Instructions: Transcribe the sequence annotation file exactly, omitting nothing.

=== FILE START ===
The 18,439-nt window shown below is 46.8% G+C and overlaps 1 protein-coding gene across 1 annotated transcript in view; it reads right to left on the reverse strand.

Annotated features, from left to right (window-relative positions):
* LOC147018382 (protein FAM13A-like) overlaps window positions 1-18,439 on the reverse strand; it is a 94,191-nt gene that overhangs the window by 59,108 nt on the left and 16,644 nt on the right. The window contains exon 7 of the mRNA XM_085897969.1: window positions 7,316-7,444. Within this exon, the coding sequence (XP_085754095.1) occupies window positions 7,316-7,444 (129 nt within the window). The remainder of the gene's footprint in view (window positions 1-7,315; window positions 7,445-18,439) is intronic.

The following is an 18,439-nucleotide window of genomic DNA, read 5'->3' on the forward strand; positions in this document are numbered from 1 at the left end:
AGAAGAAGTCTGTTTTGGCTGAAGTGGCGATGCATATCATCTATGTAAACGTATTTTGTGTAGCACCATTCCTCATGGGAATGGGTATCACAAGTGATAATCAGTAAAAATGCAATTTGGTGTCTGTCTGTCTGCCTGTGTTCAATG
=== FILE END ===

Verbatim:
The 18,439-nt window shown below is 46.8% G+C and overlaps 1 protein-coding gene across 1 annotated transcript in view; it reads right to left on the reverse strand.

Annotated features, from left to right (window-relative positions):
* LOC147018382 (protein FAM13A-like) overlaps window positions 1-18,439 on the reverse strand; it is a 94,191-nt gene that overhangs the window by 59,108 nt on the left and 16,644 nt on the right. The window contains exon 7 of the mRNA XM_085897969.1: window positions 7,316-7,444. Within this exon, the coding sequence (XP_085754095.1) occupies window positions 7,316-7,444 (129 nt within the window). The remainder of the gene's footprint in view (window positions 1-7,315; window positions 7,445-18,439) is intronic.

The following is an 18,439-nucleotide window of genomic DNA, read 5'->3' on the forward strand; positions in this document are numbered from 1 at the left end:
AGAAGAAGTCTGTTTTGGCTGAAGTGGCGATGCATATCATCTATGTAAACGTATTTTGTGTAGCACCATTCCTCATGGGAATGGGTATCACAAGTGATAATCAGTAAAAATGCAATTTGGTGTCTGTCTGTCTGCCTGTGTTCAATG